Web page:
This model was tested by substituting Cys residues for key Asn positions at the proposed interface between the outer β strands. The mutant claudins were found to form dimers that reverted to ther usual monomeric structure in reducing conditions. This illustrates that the molecules normally associate face to face, along the proposed β strands, so that once the substitutions were made disulphide bridges could be formed.
More corroboration was obtained using electron microscopy (EM), which is studied in the second-year TSMB course. A form of EM known as freeze fracture electron microscopy, which is often used to examine proteins embedded in lipid membranes, was used to provide images of tight junction strands, which appear as a network of linear strands whose width is consistent with the model.
In the epithelial sheet, a claudin double row would be anchored in the cell membrane with its half β barrel projecting out. By lining itself up against a similarly projecting double row in the adjacent cell we can see how tight junction strands with paracellular channels could be formed. The diameter of this channel would be less than 10 Å, enough to allow the passage of hydrated ions but to restrict their flow.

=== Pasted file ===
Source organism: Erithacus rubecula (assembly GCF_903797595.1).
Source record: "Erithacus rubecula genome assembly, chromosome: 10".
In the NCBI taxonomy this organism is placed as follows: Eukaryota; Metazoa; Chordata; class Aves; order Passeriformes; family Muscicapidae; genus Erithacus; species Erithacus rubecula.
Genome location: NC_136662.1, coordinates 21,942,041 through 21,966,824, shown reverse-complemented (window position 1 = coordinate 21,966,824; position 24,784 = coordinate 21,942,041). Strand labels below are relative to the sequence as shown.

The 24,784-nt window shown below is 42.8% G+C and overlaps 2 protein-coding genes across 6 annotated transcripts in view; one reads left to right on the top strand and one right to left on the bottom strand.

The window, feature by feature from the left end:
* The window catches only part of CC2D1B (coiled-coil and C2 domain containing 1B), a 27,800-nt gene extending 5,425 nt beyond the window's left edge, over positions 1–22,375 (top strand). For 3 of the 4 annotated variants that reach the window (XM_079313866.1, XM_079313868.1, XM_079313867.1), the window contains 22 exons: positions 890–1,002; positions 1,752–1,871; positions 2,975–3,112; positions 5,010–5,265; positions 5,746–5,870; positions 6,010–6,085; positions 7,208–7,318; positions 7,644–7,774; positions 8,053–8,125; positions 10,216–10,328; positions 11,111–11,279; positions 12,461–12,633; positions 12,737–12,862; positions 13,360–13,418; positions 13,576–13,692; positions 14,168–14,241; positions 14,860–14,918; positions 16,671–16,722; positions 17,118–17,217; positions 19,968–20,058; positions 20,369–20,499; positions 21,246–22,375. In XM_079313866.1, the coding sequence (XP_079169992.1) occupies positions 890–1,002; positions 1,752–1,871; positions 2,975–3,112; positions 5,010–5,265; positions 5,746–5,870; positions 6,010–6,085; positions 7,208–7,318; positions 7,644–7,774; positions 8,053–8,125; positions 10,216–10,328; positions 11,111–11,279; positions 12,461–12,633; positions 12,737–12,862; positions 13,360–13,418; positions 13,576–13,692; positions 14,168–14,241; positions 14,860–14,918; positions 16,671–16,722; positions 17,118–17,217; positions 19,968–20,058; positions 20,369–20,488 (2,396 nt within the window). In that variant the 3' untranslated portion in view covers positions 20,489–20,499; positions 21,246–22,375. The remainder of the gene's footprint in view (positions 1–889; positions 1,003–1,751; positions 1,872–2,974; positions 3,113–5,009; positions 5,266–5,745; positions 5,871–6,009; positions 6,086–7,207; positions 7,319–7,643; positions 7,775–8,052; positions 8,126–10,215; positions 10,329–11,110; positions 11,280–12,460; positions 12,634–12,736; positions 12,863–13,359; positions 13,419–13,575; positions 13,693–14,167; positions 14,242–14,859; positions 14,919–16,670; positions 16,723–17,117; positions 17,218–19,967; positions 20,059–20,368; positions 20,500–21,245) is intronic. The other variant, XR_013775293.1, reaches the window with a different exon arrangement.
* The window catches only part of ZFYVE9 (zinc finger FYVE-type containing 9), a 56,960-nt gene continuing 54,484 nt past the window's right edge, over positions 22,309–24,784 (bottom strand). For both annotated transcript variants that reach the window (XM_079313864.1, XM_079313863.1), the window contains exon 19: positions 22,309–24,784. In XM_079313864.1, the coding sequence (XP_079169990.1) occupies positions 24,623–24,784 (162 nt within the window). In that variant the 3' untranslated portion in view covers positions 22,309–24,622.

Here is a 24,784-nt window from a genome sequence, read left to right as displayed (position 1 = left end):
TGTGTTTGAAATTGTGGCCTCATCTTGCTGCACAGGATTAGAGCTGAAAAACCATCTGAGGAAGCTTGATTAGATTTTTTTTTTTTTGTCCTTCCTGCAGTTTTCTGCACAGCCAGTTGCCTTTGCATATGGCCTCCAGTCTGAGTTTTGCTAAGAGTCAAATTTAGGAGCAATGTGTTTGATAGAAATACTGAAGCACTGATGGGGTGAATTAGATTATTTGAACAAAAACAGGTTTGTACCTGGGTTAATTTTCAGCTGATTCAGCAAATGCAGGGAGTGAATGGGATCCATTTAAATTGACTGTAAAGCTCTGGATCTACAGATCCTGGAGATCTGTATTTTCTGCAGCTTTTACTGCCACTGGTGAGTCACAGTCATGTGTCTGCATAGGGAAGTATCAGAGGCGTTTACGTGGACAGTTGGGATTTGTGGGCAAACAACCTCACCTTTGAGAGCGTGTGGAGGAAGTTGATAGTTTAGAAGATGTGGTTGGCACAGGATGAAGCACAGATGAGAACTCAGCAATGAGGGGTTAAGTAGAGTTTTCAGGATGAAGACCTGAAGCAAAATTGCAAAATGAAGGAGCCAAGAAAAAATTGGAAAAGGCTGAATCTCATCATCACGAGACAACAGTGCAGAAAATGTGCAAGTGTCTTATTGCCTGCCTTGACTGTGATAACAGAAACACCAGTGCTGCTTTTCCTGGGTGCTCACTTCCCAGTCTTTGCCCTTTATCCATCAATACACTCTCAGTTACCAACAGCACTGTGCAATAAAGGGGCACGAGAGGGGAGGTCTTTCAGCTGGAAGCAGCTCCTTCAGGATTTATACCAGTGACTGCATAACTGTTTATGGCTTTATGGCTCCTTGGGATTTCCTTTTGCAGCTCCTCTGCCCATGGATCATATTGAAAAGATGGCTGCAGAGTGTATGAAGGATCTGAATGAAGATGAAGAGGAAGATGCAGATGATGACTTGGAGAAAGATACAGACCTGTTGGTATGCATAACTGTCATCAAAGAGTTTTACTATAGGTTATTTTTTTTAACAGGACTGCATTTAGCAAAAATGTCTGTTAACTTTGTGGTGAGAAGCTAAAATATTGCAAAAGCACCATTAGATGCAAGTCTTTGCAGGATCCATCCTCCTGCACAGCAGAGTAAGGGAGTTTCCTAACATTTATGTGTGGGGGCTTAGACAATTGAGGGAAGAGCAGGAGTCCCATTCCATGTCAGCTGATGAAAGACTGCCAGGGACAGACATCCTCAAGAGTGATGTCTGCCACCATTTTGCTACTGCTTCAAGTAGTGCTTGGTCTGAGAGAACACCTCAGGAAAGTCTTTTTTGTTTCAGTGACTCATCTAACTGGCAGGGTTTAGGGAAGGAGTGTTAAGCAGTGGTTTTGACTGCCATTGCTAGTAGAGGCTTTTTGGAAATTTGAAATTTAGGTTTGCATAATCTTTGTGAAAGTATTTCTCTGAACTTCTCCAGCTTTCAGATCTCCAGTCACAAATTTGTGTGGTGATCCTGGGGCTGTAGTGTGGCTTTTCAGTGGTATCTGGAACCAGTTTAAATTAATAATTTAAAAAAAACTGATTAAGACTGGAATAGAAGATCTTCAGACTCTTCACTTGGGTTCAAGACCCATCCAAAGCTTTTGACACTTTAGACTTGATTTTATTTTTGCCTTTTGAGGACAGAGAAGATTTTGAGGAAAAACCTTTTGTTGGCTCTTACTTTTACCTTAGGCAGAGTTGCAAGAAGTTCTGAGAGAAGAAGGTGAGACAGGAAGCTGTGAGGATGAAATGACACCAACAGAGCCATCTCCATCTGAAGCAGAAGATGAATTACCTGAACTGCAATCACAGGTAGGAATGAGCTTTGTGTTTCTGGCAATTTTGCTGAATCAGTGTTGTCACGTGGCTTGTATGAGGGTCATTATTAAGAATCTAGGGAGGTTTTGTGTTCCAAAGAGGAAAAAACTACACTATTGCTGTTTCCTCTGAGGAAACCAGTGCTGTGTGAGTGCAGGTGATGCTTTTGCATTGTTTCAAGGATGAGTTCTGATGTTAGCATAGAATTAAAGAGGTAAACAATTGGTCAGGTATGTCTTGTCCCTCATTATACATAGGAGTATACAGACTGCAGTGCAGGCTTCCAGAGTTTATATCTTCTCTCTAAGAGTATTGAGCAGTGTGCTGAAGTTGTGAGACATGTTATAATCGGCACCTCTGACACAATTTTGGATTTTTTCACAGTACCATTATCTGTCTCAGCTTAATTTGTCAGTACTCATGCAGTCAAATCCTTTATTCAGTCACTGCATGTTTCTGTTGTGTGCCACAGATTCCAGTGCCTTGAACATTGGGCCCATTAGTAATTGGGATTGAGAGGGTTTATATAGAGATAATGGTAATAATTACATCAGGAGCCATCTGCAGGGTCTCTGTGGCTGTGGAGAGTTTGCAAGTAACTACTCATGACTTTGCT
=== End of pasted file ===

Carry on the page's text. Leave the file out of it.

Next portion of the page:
Image adapted from (Suzuki, H. et al., (2015)). The image shows the joining of a row of half β barrels from adjacent cells, forming a row of paracellular channels.
Epithelial cells maintain the separation of several internal spaces within the body and each of the interfaces has its own requirements for substances that are allowed to cross the border. This means that the paracellular channels need different ion specificity depending on which boundary they maintain. This could be provided by the charges and orientation of the residues in the channel lining and may also be influenced by flexible loops that link the β strands. It is also possible that these loops, which are not well conserved among the 27 members of the claudin family in the mouse (or human) proteome, could function as recognition regions so that only claudins of the same type can associate.
Possibly the most remarkable aspect of this model, however, can be seen by rotating it through 90˚.
Image adapted from (Suzuki, H. et al., (2015)). In this image the paracellular channels are seen in magenta whilst the α helices are aligned perpendicular to the page.
Further gaps can now be seen; these could provide transcellular channels allowing the flow of ions and solutes between epithelial cells.
In short this model appears to provide solutions to all of the functions required by claudins in tight junctions between epithelial cells and it will be very interesting to see if it proves to be correct as further crystal structures are solved.
Do look at the original paper if you have the chance as it includes an excellent short animation that shows the association of single claudin monomers into tight junction strands and then rotates the structure to show the different channels. (Follow the web link to the Supplementary Data.)